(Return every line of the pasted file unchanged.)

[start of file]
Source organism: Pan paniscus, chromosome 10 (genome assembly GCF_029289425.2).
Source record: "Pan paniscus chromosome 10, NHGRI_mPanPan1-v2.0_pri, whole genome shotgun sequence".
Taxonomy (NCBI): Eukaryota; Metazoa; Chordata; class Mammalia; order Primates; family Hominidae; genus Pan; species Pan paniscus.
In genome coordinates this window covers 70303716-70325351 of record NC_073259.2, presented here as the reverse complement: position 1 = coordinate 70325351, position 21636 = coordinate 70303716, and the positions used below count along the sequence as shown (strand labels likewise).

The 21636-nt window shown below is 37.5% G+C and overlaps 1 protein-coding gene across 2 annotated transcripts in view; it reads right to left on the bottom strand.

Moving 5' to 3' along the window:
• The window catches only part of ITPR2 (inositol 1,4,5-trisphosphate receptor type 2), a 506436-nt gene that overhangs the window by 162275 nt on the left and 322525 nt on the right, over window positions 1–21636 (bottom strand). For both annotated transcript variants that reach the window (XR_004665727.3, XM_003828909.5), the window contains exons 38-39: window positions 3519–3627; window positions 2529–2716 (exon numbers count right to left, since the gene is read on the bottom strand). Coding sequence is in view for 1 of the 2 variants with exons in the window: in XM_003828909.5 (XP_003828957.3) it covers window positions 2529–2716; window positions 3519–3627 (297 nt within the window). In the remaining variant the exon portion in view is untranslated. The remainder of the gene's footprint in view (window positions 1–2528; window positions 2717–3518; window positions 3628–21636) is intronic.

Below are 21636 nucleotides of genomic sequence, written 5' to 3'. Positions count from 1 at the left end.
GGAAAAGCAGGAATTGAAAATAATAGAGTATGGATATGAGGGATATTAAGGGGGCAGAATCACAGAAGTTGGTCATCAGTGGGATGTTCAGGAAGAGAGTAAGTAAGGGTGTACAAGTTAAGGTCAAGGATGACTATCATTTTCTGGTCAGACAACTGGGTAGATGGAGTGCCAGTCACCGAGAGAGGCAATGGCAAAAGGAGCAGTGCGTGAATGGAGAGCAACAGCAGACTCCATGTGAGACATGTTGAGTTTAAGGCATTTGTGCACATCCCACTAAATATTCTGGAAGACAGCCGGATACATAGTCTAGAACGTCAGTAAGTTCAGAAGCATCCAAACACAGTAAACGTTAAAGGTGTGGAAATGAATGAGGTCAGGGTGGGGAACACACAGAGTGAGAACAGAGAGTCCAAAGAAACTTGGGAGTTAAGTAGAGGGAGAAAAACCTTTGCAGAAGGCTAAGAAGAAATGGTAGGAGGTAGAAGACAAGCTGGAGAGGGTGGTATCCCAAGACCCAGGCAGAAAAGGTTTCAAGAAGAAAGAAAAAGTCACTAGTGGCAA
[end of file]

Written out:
Source organism: Pan paniscus, chromosome 10 (genome assembly GCF_029289425.2).
Source record: "Pan paniscus chromosome 10, NHGRI_mPanPan1-v2.0_pri, whole genome shotgun sequence".
Taxonomy (NCBI): Eukaryota; Metazoa; Chordata; class Mammalia; order Primates; family Hominidae; genus Pan; species Pan paniscus.
In genome coordinates this window covers 70303716-70325351 of record NC_073259.2, presented here as the reverse complement: position 1 = coordinate 70325351, position 21636 = coordinate 70303716, and the positions used below count along the sequence as shown (strand labels likewise).

The 21636-nt window shown below is 37.5% G+C and overlaps 1 protein-coding gene across 2 annotated transcripts in view; it reads right to left on the bottom strand.

Moving 5' to 3' along the window:
• The window catches only part of ITPR2 (inositol 1,4,5-trisphosphate receptor type 2), a 506436-nt gene that overhangs the window by 162275 nt on the left and 322525 nt on the right, over window positions 1–21636 (bottom strand). For both annotated transcript variants that reach the window (XR_004665727.3, XM_003828909.5), the window contains exons 38-39: window positions 3519–3627; window positions 2529–2716 (exon numbers count right to left, since the gene is read on the bottom strand). Coding sequence is in view for 1 of the 2 variants with exons in the window: in XM_003828909.5 (XP_003828957.3) it covers window positions 2529–2716; window positions 3519–3627 (297 nt within the window). In the remaining variant the exon portion in view is untranslated. The remainder of the gene's footprint in view (window positions 1–2528; window positions 2717–3518; window positions 3628–21636) is intronic.

Below are 21636 nucleotides of genomic sequence, written 5' to 3'. Positions count from 1 at the left end.
GGAAAAGCAGGAATTGAAAATAATAGAGTATGGATATGAGGGATATTAAGGGGGCAGAATCACAGAAGTTGGTCATCAGTGGGATGTTCAGGAAGAGAGTAAGTAAGGGTGTACAAGTTAAGGTCAAGGATGACTATCATTTTCTGGTCAGACAACTGGGTAGATGGAGTGCCAGTCACCGAGAGAGGCAATGGCAAAAGGAGCAGTGCGTGAATGGAGAGCAACAGCAGACTCCATGTGAGACATGTTGAGTTTAAGGCATTTGTGCACATCCCACTAAATATTCTGGAAGACAGCCGGATACATAGTCTAGAACGTCAGTAAGTTCAGAAGCATCCAAACACAGTAAACGTTAAAGGTGTGGAAATGAATGAGGTCAGGGTGGGGAACACACAGAGTGAGAACAGAGAGTCCAAAGAAACTTGGGAGTTAAGTAGAGGGAGAAAAACCTTTGCAGAAGGCTAAGAAGAAATGGTAGGAGGTAGAAGACAAGCTGGAGAGGGTGGTATCCCAAGACCCAGGCAGAAAAGGTTTCAAGAAGAAAGAAAAAGTCACTAGTGGCAA